Tommy Simpson

Simpson’s Last Finishing Line – Tour de France 1967

Tommy SimpsonMuch has been written about the death of Tom Simpson on Mont Ventoux during the 1967 Tour de France 13th Stage (Thursday 13 July), and indeed I still have the press cuttings.  However, I kept also a cutting from a paper of the morning of 13 July  –  i.e. reporting on Stage 12 the previous day.   J.B. (Jock) Wadley, writing in The Daily Telegraph, captured beautifully the romance of the Tour, and below is the report in full, but your attention is drawn to the last line which is nothing short of ominous.


RIOTTE SLIPS GROUP TO TAKE MARSEILLES STAGE

SIMPSON SECOND IN PACK

By J.B. Wadley – MARSEILLES, Wednesday

The riders pottered along at touring pace under the scorching sun nearly an hour behind schedule despite having started today’s 129-mile-stage from Digne to here 20 minutes before the advertised time.  With 40 miles to go, a group of seven riders raised the temperature even higher by breaking away.  Then Raymond Riotte (France) slipped away while his team colleague Lemetayer “looked after” the other five.

Riotte topped the final climb of the day on his own and and swooped down to Marseilles to win the stage in the fine Municipal Stadium.  Last week Riotte wore the yellow jersey as race leader for one day.  Second place looked an easy number for his friend Lemetayer, and that is how he finished, but only after Basso (Italy) had been relegated to last place of the next little group for too liberal use of his elbows.

PACK ARRIVES – Simpson second

VV Classics Peugeot BP merino wool jersey
VV Classics Peugeot BP jersey

A minute and a half after Riotte, in came the long, colourful line of 100 riders onto the track, with the white-jerseyed Tom Simpson in second position.  That Simpson was “having a go” in a massed sprint was an indication that he is in now much better health.  A lap and a half later on the finishing line Simpson was still second, beaten only by Karstens (Holland) and satisfied with his form.  The other members of the British team were all in the big bunch and, like everybody else, very hot, tired and thirsty.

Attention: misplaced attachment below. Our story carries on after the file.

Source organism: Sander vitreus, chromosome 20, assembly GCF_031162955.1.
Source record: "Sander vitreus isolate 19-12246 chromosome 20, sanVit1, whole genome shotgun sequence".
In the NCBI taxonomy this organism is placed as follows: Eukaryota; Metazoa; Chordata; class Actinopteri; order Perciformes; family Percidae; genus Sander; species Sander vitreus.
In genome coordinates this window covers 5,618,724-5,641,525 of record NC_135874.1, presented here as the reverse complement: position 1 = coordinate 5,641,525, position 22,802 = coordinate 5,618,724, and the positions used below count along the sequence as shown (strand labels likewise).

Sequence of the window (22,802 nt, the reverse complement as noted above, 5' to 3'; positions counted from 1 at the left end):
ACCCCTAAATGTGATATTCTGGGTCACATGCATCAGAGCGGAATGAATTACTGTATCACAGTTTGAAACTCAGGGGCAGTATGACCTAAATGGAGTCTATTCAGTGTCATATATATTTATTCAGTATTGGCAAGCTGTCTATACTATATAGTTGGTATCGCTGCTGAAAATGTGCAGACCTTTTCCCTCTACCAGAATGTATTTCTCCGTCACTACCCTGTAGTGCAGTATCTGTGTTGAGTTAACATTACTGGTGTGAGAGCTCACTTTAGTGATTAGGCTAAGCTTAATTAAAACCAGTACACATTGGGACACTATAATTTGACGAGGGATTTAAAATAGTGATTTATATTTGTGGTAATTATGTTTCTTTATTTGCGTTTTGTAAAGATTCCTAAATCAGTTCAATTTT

If the cycle racing specialist’s notebook contained nothing of importance for most of the day, that of the human interest writer was full enough.  The route was loaded with colour and variety, taking the riders from snow-cooled Alpine freshness at Digne to the Mediterranean by way of the hot sandy hills of Provence on winding roads, climbing and tumbling among the vines, olive groves, lavender fields and golden corn.

The riders were performing all the antics Tour men have been up to on the heat-wave stages since 1903, hopping off their machines, splashing their faces in village fountains, filling bottles from the same source or raiding cafés for beer or mineral water.  Some roadside picnickers had bottles snatched from under their noses.

FIELD DAY – Poulidor’s aid

The photographers’ field day included a shot of Raymond Poulidor, usually the master but now  –  following his accident and considerable loss of time  –  the “domestique” pacing his colleague Aimar back to the group after one of these incidents.

Nobody was surprised at the day’s leisurely pace.  They are understandably tired after 13 days’ riding and they also had in mind that tomorrow’s stage includes the 5,750 ft climb of the Ventoux mountain.  Even with air conditioning, climbing this “giant of Provence” on a bicycle would be hard enough.  In the prevailing heat and in battle order there are likely to be heavy casualties to report tomorrow night.

Stage 12: Wednesday, July 12, Digne - Marseille, 207.5 km

1.  Raymond Riotte: 6hr 16min 8sec 
2.  Paul Letemeyer @ 49sec
3.  Johnny Schleck s.t.
4.  Wim Schepers s.t.
5.  Marino Basso s.t.
6.  Gerben Karstens @ 1min 30sec
7.  Tom Simpson s.t.
8.  Guido Reybrouck s.t.
9.  Georges Vandenberghe s.t.
10. Walter Godefroot s.t.

GC after Stage 12:

1.  Roger Pingeon: 68hr 59min 39sec
2.  Désiré Letort @ 4min 2sec
3.  Julio Jimenez @ 4min 57sec
4.  Franco Balmamion @ 5min 48sec
5.  Felice Gimondi @ 6min 15sec
6.  Lucien Aimar @ 7min 2sec
7.  Tom Simpson @ 8min 20sec
8.  Jan Janssen @ 8min 39sec
9.  Noël Van Clooster @ 9min 34sec
10. Cees Haast @ 9min 38sec

About Tony Varey

Tony Varey took up cycling at school in the 1960s and became an avid follower of the sport. Struggling to understand the rapidfire RTL race commentaries on a transistor radio certainly helped his French!He then left it behind and followed a career in the oil business including time in Latin America and the Middle East before returning to cycling in his fifties.His enthusiasm has recently been invigorated by the rediscovery of the joys of riding vintage steel-framed bikes around the lanes of West Sussex.

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